This video, while very grotesque, is an everyday occurrence in Iraq.  About 100,000 civilians have died since the US invaded Iraq (source: meaning on average 40 innocent people have died every day, in this now 7 year campaign.  Of course, there is no justification for the loss of these lives and no way to rationalize these deaths as anything other than tragic.

But what this video does highlight is how the wholesale slaughter of fellow humans has become institutionalized.  Modern war has become a process, a routine… like cars being built on an assembly line.  But instead of making vehicles, the war industry makes death and pain, with the by-products being fear and hate.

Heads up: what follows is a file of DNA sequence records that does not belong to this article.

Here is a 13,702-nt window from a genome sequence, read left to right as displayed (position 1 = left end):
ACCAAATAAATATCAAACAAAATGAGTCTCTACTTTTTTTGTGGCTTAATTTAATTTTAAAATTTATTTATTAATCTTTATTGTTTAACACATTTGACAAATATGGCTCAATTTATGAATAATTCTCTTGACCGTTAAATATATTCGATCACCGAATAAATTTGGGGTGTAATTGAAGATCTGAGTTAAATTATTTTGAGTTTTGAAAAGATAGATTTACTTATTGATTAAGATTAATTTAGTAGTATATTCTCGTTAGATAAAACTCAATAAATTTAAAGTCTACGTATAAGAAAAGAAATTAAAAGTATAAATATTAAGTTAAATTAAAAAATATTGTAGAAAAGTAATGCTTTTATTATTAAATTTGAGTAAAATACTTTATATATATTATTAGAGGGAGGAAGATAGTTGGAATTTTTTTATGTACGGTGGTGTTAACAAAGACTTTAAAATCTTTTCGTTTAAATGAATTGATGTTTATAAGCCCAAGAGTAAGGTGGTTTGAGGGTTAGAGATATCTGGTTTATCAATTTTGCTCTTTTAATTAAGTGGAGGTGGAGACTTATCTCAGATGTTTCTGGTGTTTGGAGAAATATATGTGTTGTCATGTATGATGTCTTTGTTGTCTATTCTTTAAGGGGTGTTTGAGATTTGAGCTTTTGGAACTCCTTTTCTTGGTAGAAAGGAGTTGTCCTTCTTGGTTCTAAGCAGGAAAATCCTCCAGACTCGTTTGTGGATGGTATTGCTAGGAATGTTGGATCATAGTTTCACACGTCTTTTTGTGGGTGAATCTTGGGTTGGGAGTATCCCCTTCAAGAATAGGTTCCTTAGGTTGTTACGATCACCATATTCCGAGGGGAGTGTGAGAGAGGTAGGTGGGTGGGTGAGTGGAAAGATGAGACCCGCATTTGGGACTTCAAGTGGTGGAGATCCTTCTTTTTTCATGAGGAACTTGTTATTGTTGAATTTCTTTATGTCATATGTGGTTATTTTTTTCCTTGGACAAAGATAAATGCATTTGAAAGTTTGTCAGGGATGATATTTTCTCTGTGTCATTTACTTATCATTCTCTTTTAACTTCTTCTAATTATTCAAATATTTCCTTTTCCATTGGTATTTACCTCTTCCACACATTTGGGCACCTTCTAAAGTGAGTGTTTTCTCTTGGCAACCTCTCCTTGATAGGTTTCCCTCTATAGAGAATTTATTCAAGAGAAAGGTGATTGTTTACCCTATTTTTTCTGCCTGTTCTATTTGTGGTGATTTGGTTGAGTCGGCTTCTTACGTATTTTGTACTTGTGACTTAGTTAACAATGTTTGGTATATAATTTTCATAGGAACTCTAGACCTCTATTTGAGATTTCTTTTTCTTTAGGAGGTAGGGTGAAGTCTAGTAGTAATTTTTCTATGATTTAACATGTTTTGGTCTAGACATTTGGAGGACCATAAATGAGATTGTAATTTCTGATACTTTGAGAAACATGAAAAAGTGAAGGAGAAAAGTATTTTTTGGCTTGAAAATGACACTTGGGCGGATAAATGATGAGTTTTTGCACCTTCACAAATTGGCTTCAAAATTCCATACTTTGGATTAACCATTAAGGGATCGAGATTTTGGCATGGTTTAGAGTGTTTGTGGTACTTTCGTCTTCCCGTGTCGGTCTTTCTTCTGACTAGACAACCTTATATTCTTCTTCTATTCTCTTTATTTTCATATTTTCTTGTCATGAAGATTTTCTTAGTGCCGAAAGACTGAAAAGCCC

Even if the war in Iraq ends, which is becoming more likely everyday, the war machine will still look for more places to attack.  They will spread propaganda about a new threat, a new country to invade to create another stage on which to set up their assembly line of death.

The soldiers in these videos are not to blame, they are only doing what they believe is the right thing to do.  It is their job, their occupation, to kill people.  (Of course, if you give someone a hammer, pretty soon everything begins to look like a nail.) But it is not their job to stop the war.

Rather, it is up to everyone else to decide to stop this nonsense.  It is up to the American people to recognize that war is not the answer and  order the government to withdraw.  It is up to the world’s people to stand up against war, and rise up against institutionalized armed conflict wherever it arises.

War will not end itself on its own… it is up to us – the world’s people – to bring an end to war.